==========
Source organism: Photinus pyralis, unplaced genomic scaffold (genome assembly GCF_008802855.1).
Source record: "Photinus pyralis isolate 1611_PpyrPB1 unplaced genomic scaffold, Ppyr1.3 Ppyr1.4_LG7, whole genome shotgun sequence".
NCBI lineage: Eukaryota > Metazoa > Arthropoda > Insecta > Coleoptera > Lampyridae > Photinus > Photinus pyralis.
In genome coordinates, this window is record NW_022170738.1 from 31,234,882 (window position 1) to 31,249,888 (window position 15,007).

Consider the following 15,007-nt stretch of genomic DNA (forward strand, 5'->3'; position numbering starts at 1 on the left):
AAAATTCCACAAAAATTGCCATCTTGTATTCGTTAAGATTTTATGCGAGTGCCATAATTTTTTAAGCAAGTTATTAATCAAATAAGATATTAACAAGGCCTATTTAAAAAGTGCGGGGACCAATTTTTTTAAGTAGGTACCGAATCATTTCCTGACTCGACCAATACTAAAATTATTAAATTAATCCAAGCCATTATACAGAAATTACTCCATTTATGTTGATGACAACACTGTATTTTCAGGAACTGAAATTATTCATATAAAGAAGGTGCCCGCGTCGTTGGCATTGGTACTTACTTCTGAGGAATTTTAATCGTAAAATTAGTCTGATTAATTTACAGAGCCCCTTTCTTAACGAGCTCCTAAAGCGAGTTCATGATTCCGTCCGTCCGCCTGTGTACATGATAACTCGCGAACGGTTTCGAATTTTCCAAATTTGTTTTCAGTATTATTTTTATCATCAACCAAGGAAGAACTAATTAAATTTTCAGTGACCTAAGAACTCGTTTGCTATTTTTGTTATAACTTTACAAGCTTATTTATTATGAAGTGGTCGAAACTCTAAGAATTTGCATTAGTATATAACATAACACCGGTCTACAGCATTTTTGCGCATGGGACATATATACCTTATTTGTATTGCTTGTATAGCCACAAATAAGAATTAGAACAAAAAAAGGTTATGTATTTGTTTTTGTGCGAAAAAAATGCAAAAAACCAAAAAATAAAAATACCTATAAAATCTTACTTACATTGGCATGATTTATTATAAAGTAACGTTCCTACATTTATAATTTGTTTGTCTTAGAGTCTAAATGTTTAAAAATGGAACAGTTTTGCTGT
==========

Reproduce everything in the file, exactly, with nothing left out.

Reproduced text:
Source organism: Photinus pyralis, unplaced genomic scaffold (genome assembly GCF_008802855.1).
Source record: "Photinus pyralis isolate 1611_PpyrPB1 unplaced genomic scaffold, Ppyr1.3 Ppyr1.4_LG7, whole genome shotgun sequence".
NCBI lineage: Eukaryota > Metazoa > Arthropoda > Insecta > Coleoptera > Lampyridae > Photinus > Photinus pyralis.
In genome coordinates, this window is record NW_022170738.1 from 31,234,882 (window position 1) to 31,249,888 (window position 15,007).

Consider the following 15,007-nt stretch of genomic DNA (forward strand, 5'->3'; position numbering starts at 1 on the left):
AAAATTCCACAAAAATTGCCATCTTGTATTCGTTAAGATTTTATGCGAGTGCCATAATTTTTTAAGCAAGTTATTAATCAAATAAGATATTAACAAGGCCTATTTAAAAAGTGCGGGGACCAATTTTTTTAAGTAGGTACCGAATCATTTCCTGACTCGACCAATACTAAAATTATTAAATTAATCCAAGCCATTATACAGAAATTACTCCATTTATGTTGATGACAACACTGTATTTTCAGGAACTGAAATTATTCATATAAAGAAGGTGCCCGCGTCGTTGGCATTGGTACTTACTTCTGAGGAATTTTAATCGTAAAATTAGTCTGATTAATTTACAGAGCCCCTTTCTTAACGAGCTCCTAAAGCGAGTTCATGATTCCGTCCGTCCGCCTGTGTACATGATAACTCGCGAACGGTTTCGAATTTTCCAAATTTGTTTTCAGTATTATTTTTATCATCAACCAAGGAAGAACTAATTAAATTTTCAGTGACCTAAGAACTCGTTTGCTATTTTTGTTATAACTTTACAAGCTTATTTATTATGAAGTGGTCGAAACTCTAAGAATTTGCATTAGTATATAACATAACACCGGTCTACAGCATTTTTGCGCATGGGACATATATACCTTATTTGTATTGCTTGTATAGCCACAAATAAGAATTAGAACAAAAAAAGGTTATGTATTTGTTTTTGTGCGAAAAAAATGCAAAAAACCAAAAAATAAAAATACCTATAAAATCTTACTTACATTGGCATGATTTATTATAAAGTAACGTTCCTACATTTATAATTTGTTTGTCTTAGAGTCTAAATGTTTAAAAATGGAACAGTTTTGCTGT